The John Lewis Partnership has committed to making its transport fleet zero carbon by 2045 – a move that involves switching more than 3,200 trucks, trailers and vans to zero-emission vehicles.
The retailer has set itself the target of reducing its operational greenhouse gas emissions to zero by 2050 without purchasing offsets.
Transport emissions currently contribute over 40 per cent to the company’s overall carbon footprint and it will initially focus on reducing HGV emissions, which account for over two-thirds of its transport emissions.
It is switching more than 500 of its heavy delivery trucks used for store deliveries to bio-methane powered versions. More than 60 bio-methane trucks have been purchased so far.
It plans to move to electric vehicles as the UK’s infrastructure improves over the coming decades.
It has already started electrifying its fleet of vans, and is working with technology company Arrival to trial four smart electric home delivery vans.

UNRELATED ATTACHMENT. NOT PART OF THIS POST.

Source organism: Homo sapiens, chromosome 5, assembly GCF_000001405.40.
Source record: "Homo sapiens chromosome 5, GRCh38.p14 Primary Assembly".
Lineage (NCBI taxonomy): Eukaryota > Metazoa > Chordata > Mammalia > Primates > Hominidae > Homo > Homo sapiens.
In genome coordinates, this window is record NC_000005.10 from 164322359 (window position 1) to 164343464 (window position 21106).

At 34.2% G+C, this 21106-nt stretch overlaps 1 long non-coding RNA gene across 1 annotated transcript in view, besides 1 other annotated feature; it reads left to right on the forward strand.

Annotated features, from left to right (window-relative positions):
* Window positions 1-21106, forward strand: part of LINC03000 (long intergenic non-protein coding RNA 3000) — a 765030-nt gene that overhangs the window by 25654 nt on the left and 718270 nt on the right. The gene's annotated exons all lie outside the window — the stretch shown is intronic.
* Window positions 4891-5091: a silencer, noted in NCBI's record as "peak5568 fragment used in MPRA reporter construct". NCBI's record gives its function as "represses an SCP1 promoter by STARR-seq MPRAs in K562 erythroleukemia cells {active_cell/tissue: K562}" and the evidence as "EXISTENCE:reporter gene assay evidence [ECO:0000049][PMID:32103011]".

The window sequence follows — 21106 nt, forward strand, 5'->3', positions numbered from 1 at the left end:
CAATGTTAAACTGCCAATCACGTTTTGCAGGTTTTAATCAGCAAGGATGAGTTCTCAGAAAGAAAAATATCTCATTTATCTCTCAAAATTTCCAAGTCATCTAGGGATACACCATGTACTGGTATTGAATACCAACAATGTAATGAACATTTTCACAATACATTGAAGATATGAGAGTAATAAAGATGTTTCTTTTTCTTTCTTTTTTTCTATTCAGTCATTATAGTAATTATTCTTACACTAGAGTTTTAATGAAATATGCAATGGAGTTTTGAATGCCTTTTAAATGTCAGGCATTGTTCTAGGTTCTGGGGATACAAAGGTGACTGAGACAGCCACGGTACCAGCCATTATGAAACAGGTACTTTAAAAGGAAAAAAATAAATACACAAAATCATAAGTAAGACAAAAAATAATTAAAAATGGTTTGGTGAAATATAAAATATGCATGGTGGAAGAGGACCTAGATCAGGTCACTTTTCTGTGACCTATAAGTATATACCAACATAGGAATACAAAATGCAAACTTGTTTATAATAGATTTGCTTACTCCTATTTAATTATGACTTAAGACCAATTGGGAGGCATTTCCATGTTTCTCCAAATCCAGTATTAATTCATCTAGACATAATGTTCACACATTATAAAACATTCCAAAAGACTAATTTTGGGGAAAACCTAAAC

Six Waitrose delivery trucks are also currently trialling zero-emissions refrigeration units as part of the low emissions freight and logistics trial.
Justin Laney, general manager of central transport, said: “Transport is a significant part of our overall carbon footprint so we need to take urgent action to decarbonise our fleet. It’s a huge challenge and viable technology and infrastructure still needs to be developed for heavy trucks, but we are committed to leading the way on the road to zero emissions.”
JLP is reviewing its company car scheme to incentivise the uptake of electric cars. It currently has 75 electric vehicle charging points across the estate and from this year these will all offer a minimum of fast (7kW) charging.